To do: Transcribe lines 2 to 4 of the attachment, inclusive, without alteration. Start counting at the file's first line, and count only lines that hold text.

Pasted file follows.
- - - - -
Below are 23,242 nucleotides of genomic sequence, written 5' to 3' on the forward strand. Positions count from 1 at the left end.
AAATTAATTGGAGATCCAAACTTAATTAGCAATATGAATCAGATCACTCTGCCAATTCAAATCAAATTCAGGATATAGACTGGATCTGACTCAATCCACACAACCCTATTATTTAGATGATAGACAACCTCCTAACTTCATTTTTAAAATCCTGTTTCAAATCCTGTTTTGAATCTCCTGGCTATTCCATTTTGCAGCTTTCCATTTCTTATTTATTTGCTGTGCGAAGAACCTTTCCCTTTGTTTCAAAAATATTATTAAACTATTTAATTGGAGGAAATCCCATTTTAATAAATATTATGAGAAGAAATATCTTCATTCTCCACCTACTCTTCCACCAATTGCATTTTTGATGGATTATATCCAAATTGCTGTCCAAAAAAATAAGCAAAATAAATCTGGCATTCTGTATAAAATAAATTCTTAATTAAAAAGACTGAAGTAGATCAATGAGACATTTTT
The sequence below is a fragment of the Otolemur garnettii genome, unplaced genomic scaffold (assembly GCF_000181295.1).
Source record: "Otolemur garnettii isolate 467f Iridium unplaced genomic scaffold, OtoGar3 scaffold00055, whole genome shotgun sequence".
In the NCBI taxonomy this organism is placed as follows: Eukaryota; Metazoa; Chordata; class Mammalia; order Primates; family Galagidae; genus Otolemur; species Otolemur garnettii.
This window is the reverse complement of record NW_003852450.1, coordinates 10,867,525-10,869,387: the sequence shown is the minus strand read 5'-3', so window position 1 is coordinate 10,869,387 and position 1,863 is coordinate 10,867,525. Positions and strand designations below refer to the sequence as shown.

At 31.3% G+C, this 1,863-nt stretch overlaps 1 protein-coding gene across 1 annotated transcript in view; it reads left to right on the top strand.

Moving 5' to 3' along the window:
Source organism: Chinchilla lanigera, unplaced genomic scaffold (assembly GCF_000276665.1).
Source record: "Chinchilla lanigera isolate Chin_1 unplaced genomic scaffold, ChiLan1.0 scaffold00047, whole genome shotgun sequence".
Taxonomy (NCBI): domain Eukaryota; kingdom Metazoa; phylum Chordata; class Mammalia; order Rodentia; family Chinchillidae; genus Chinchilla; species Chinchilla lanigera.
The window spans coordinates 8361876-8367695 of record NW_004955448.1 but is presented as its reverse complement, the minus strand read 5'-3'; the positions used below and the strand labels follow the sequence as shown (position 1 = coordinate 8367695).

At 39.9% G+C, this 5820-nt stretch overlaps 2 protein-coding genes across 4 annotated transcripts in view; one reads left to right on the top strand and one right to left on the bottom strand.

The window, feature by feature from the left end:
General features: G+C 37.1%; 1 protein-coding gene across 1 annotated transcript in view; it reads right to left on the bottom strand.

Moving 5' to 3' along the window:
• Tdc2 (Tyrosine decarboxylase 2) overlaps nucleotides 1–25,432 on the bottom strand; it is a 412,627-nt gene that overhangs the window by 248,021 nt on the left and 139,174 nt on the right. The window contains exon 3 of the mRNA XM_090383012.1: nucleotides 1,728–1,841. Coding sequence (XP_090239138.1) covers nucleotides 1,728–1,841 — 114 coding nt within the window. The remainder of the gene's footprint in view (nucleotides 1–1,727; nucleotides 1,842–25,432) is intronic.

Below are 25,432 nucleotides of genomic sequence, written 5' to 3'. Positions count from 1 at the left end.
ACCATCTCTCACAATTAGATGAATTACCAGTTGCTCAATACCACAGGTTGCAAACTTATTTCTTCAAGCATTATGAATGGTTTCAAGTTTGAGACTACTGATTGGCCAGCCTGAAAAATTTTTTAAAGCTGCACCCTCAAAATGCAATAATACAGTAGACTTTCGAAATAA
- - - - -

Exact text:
AAATTAATTGGAGATCCAAACTTAATTAGCAATATGAATCAGATCACTCTGCCAATTCAAATCAAATTCAGGATATAGACTGGATCTGACTCAATCCACACAACCCTATTATTTAGATGATAGACAACCTCCTAACTTCATTTTTAAAATCCTGTTTCAAATCCTGTTTTGAATCTCCTGGCTATTCCATTTTGCAGCTTTCCATTTCTTATTTATTTGCTGTGCGAAGAACCTTTCCCTTTGTTTCAAAAATATTATTAAACTATTTAATTGGAGGAAATCCCATTTTAATAAATATTATGAGAAGAAATATCTTCATTCTCCACCTACTCTTCCACCAATTGCATTTTTGATGGATTATATCCAAATTGCTGTCCAAAAAAATAAGCAAAATAAATCTGGCATTCTGTATAAAATAAATTCTTAATTAAAAAGACTGAAGTAGATCAATGAGACATTTTT
The sequence below is a fragment of the Otolemur garnettii genome, unplaced genomic scaffold (assembly GCF_000181295.1).
Source record: "Otolemur garnettii isolate 467f Iridium unplaced genomic scaffold, OtoGar3 scaffold00055, whole genome shotgun sequence".